The Navy has stopped all work with a Georgia firm that is accused of participating in a kickback scheme involving $10 million in Navy funds. Navy Secretary Ray Mabus terminated all existing contracts on March 3. (MC2 Kevin S. O'Brien / Navy)
The Navy has stopped all work with a Georgia firm that is accused of participating in a kickback scheme involving $10 million in Navy funds.
The criminal complaint was entered against Advanced Solutions for Tomorrow Inc. in the U.S. District Court in Rhode Island on Feb. 8. Naval Sea Systems Command spokeswoman Patricia Dolan said the contractor was indefinitely suspended from new contracts on Feb. 11, but Navy Secretary Ray Mabus took the unprecedented step of terminating all existing contracts on March 3.
"It shows that the secretary will act swiftly to protect the interests of the Navy when criminal charges are filed against a contractor," Dolan said.
The criminal complaint and supporting affidavits allege that Ralph Mariano, a civilian program manager and senior systems engineer with Naval Sea Systems Command (NAVSEA), and Anjan Dutta-Gupta, founder and president of Advanced Solutions for Tomorrow (ASFT), participated in a kickback and bribery scheme in which Dutta-Gupta funneled approximately $10 million to Mariano, Mariano's relatives and Mariano's associates in return for Mariano's role in funding Navy contracts to ASFT.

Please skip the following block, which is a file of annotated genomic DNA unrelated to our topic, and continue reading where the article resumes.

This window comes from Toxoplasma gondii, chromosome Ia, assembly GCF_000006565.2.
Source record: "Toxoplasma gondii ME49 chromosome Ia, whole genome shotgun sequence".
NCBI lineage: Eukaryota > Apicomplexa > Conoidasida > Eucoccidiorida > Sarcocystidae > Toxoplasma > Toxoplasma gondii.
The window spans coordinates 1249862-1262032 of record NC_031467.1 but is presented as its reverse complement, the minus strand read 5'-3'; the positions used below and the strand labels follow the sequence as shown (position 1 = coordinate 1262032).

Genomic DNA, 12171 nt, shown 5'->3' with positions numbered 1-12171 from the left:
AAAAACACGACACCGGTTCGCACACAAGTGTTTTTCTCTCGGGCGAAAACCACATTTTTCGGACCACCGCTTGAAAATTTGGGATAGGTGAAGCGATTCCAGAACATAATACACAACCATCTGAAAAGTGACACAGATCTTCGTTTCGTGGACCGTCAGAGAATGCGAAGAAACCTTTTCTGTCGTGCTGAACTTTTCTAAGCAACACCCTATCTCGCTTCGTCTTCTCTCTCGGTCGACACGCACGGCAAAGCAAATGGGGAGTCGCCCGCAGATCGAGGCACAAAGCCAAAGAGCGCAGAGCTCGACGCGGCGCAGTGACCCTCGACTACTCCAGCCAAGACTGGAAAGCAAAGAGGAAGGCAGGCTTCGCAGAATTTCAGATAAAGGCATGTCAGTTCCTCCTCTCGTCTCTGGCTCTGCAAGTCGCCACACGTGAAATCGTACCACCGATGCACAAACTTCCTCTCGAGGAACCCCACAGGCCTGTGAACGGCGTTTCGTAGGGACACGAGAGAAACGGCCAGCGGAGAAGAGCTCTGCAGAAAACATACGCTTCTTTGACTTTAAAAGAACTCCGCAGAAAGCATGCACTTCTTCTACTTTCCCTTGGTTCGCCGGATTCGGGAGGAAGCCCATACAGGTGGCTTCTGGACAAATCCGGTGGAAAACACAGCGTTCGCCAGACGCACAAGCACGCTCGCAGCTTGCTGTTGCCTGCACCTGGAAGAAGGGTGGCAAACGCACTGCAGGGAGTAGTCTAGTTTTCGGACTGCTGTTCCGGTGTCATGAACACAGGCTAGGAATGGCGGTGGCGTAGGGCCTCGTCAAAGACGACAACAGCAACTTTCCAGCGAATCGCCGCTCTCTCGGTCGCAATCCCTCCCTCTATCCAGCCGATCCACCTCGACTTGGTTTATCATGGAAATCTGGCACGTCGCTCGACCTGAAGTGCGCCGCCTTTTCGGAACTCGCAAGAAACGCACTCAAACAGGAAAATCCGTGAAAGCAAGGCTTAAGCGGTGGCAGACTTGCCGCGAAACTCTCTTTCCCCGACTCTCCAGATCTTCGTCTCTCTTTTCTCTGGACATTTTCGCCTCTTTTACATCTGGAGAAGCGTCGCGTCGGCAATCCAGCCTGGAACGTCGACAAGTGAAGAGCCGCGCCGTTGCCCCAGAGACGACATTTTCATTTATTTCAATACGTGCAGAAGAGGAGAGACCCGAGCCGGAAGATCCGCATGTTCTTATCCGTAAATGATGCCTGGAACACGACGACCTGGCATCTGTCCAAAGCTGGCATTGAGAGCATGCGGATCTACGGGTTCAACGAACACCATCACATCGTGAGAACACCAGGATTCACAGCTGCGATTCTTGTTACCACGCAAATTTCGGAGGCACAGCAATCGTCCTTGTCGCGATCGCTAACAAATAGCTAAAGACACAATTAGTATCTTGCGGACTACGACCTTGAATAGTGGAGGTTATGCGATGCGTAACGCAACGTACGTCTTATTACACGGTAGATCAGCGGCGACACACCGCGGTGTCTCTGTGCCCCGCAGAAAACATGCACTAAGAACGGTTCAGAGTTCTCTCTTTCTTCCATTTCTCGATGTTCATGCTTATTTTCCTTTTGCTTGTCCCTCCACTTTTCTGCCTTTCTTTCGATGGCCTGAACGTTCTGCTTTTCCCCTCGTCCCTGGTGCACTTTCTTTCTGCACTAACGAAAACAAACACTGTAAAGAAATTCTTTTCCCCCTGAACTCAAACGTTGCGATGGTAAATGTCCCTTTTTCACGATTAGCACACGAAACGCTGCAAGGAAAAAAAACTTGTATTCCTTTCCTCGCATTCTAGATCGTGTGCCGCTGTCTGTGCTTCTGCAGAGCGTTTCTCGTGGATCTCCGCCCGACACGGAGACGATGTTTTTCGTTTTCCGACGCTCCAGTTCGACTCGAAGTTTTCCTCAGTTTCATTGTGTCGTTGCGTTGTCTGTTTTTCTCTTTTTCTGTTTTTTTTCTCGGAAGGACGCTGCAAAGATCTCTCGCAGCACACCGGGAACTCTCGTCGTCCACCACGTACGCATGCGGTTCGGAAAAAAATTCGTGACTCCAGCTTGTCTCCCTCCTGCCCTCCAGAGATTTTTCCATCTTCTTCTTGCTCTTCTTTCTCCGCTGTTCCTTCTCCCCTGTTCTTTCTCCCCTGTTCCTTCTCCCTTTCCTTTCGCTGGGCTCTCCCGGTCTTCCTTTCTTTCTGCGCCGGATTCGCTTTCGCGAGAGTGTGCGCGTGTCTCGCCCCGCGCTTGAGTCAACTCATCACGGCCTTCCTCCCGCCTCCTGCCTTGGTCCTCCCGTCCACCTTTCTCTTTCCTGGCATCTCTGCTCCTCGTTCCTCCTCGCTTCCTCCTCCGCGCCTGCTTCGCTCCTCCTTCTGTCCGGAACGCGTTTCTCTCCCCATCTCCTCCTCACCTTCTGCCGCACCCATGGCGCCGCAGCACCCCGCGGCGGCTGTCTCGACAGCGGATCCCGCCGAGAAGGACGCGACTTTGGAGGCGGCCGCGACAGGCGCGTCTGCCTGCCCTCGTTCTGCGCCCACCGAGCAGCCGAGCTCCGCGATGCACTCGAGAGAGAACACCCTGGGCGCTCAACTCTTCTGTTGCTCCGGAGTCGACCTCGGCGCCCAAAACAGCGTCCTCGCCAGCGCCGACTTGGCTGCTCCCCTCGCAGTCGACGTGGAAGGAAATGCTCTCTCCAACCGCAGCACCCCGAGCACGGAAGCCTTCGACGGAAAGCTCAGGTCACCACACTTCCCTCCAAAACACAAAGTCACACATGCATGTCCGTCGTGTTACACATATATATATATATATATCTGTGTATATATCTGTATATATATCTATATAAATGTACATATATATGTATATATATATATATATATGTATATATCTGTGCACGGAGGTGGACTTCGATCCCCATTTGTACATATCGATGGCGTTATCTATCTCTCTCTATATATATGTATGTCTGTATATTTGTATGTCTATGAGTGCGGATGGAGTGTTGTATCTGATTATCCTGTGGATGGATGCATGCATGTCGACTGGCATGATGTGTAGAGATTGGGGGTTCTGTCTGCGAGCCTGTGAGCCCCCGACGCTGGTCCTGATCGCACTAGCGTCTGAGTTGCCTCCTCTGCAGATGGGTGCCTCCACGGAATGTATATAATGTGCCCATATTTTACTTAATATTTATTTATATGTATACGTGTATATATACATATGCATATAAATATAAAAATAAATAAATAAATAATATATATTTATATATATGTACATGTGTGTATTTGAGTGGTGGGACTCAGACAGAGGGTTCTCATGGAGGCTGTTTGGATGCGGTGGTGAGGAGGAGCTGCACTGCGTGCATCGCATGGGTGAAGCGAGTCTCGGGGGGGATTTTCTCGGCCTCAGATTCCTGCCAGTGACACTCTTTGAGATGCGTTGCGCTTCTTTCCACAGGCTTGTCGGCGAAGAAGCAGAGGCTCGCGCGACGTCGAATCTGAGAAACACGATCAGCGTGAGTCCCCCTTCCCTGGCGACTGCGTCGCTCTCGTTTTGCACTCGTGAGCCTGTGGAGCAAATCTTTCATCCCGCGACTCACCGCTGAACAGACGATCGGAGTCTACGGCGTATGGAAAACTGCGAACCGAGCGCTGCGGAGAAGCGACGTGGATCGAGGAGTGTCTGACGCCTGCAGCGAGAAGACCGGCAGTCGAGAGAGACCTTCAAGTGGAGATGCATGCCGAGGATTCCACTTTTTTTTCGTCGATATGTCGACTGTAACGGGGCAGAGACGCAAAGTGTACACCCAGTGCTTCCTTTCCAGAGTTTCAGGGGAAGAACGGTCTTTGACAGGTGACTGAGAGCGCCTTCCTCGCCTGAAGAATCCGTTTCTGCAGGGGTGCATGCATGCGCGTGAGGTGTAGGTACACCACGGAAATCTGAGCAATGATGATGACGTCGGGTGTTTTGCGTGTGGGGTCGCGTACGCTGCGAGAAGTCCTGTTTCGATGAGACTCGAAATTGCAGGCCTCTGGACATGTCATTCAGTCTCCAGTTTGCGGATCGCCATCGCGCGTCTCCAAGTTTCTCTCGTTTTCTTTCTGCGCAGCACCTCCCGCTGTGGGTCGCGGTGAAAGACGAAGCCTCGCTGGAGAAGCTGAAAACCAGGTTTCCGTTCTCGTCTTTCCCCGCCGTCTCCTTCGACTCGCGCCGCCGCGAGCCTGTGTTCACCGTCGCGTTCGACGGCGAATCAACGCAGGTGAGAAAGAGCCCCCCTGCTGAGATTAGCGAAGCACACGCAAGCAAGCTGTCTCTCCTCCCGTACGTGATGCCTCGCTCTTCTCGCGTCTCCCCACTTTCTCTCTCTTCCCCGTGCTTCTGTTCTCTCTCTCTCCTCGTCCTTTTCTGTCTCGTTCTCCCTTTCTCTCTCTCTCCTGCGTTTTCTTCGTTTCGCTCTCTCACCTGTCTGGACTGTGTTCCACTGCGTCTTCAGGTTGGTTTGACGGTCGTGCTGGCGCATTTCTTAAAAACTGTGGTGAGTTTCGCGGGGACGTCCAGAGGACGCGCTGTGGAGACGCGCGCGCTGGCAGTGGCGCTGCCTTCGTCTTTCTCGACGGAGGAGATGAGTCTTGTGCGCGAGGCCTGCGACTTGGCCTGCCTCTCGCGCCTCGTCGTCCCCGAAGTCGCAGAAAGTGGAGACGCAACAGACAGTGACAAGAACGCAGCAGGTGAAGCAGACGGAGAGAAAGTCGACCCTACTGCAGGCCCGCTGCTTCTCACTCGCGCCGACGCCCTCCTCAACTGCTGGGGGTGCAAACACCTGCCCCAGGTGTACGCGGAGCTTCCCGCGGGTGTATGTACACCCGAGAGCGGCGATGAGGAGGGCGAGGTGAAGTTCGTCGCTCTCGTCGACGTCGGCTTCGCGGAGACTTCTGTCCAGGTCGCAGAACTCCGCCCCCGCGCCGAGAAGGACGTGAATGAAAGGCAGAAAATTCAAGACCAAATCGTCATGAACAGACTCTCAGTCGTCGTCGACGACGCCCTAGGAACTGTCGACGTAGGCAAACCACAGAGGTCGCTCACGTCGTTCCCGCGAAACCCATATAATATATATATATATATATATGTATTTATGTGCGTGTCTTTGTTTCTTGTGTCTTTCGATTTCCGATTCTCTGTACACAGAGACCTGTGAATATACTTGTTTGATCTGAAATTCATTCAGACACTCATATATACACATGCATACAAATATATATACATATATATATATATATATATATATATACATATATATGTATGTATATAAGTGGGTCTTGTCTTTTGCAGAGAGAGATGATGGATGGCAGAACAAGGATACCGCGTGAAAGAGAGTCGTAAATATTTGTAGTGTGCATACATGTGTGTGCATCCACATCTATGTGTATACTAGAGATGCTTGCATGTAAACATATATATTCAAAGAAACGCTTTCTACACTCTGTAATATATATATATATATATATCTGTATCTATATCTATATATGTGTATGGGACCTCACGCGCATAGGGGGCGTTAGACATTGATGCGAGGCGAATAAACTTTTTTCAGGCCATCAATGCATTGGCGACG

According to the affidavit, approximately $13.5 million in Navy funding was sent by ASFT to a subcontractor, mostly for work that was not performed. The subcontractor, over a period of years, allegedly kicked back approximately $10 million to Mariano, Mariano's relatives and associates, and to entities controlled by Dutta-Gupta.
Advanced Solutions was providing various engineering and technical services for submarine combat and command-and-control systems support to the Naval Undersea Warfare Center, Newport, R.I., Division, according to a NAVSEA news release. Other terminated contracts were for research of unmanned undersea vehicle capability, and the design and development of combat systems.
Dolan did not have details about the value of the contracts or how the work would be continued, but said it would likely depend on the necessity of the work and if other contractors were also working on those projects.
Mariano, in his work for NAVSEA, directed contracting officers to issue task orders through modifications on existing contracts, according to a news release from the U.S. Attorney's office in Rhode Island. Mariano was also responsible for evaluating proposals during solicitation and bidding for new contracts.
Dolan said she could not provide Mariano's employment status because it would be a violation of the privacy act.
Both Mariano and Dutta-Gupta are free on bond.
A review team appointed by the Naval Sea Systems commander is trying to determine how the scheme operated and will recommend ways to prevent future fraud, according to the release.
Calls to Advanced Solutions for Tomorrow for comment were not returned Monday.